… with the first names Ivan and Pavol are known by me for their “Velvet Terrorists”, that I called “an original, intelligent and humorous” film in a review from 2013 (https://filmkommentaren.dk/ostrochovsky-pekarcik-kerekes-velvet-terrorists/). If you take away “Humorous” and use “poetic” instead, it fits what I think of this film from a metrostation in Kharkiv Ukraine. Filmed during 4 months from the day after the full-scale invasion of Russia into Ukraine.
Original in the way it uses the “photophobia”. The family that lives underground in the metro does not dare to exit in fear of light and of the strikes happening or that could happen just walking on grass as one says – mines are placed there. And intelligent in the way the two main protagonists, Nikita and Vika, around 12 years old, can experience the world outside through watching slides of people (mostly) posing for the camera holding animals. This is how the world is shown outside in the slides. With smoke from bombings but also with the sun rays that the two can catch, when they go to the staircase to the metro. Poetry!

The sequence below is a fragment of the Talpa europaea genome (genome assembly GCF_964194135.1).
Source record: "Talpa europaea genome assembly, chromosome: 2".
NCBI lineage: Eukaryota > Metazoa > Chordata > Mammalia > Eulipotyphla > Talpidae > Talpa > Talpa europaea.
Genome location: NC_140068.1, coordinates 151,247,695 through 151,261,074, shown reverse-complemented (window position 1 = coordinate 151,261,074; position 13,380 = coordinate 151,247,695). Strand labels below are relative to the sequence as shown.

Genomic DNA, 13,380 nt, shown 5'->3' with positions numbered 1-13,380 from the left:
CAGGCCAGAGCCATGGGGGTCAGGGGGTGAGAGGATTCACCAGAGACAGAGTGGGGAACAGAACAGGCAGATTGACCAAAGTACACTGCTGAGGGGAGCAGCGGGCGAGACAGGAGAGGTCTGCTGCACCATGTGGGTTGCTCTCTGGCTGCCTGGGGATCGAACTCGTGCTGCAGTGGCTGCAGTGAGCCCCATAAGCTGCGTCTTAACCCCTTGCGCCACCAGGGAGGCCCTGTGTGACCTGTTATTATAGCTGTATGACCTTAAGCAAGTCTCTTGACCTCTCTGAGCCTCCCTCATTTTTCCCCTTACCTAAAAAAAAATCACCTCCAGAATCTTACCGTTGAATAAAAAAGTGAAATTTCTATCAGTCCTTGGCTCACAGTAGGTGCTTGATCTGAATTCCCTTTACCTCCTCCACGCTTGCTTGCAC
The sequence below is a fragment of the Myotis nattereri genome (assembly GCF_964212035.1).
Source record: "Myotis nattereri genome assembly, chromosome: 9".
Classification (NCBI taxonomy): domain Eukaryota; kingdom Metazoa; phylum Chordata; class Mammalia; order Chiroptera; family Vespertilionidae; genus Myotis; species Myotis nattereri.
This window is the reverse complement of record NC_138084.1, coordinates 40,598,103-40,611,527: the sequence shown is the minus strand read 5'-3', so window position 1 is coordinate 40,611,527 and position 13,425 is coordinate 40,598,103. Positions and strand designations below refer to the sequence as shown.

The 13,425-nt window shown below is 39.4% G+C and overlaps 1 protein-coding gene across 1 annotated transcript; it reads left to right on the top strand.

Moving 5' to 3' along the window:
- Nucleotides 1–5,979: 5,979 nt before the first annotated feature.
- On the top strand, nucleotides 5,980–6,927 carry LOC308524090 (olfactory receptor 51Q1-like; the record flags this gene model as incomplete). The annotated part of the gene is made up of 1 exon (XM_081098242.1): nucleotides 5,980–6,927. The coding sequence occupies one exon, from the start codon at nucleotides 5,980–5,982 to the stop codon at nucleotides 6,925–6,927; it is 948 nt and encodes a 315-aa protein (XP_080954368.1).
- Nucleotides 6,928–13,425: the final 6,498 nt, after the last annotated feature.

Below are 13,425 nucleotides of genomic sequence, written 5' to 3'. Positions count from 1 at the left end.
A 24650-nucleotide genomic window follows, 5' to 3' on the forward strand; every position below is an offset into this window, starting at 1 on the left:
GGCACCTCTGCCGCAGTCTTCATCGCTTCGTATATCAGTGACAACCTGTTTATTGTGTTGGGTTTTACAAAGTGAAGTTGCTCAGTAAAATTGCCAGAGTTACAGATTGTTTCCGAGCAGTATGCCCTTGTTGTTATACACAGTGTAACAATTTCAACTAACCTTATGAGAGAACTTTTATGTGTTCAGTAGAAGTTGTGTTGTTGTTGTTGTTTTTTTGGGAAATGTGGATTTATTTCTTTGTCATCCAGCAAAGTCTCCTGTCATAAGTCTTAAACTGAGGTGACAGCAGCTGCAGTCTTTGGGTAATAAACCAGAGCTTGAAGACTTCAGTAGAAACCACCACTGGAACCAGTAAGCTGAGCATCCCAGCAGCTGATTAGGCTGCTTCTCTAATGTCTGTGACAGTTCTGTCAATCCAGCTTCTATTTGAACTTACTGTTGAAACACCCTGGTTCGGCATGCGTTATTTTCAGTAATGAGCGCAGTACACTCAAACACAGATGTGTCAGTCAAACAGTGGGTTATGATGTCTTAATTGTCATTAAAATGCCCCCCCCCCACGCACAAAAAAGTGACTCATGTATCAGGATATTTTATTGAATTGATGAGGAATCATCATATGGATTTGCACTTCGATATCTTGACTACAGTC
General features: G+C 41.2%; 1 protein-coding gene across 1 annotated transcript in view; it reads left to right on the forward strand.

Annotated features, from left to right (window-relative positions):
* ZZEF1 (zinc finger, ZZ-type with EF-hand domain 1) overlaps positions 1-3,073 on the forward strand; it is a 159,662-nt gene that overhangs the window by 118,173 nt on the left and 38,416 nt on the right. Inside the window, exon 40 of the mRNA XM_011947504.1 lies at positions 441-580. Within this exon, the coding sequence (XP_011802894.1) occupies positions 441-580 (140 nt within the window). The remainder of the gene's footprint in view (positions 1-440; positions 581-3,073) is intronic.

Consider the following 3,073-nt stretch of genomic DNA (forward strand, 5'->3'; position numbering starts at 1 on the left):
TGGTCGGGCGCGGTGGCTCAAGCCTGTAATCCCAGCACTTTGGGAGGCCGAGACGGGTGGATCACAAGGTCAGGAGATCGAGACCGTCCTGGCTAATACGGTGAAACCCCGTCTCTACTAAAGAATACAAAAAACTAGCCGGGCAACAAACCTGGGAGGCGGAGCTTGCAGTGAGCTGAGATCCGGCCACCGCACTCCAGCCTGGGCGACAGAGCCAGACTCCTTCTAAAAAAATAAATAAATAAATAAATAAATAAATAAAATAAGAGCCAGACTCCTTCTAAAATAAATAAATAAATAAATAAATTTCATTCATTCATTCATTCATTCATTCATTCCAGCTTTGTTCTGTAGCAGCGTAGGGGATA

Nikita wants to go out, his mother says no, brings him to the doctor – there is a clinic in the metro, much is very organized here – who gives him some vitamine pills and advice to write a diary instead of staring at his cell phone all the time. But he meets Vika and that becomes a small love story with the two running around in the metro having fun and thus also showing us viewers around in the world downstairs, where small “homes” are arranged and where Nikita’s mother is cooking the okroshka soup, he likes.
Apart from the intelligent set-up of the love story of the two kids, accompanied by a cowboy-hat bearded singer who with his guitar brings love songs alive, the film gives the audience numerous sequences of impressions and stories of especially older people, who have ended up here, whose relatives have passed away or are not to get hold of. Classical documentary scenes from the beginning of a senseless war.
Slovakia, Czech Republic, Ukraine, 71 mins.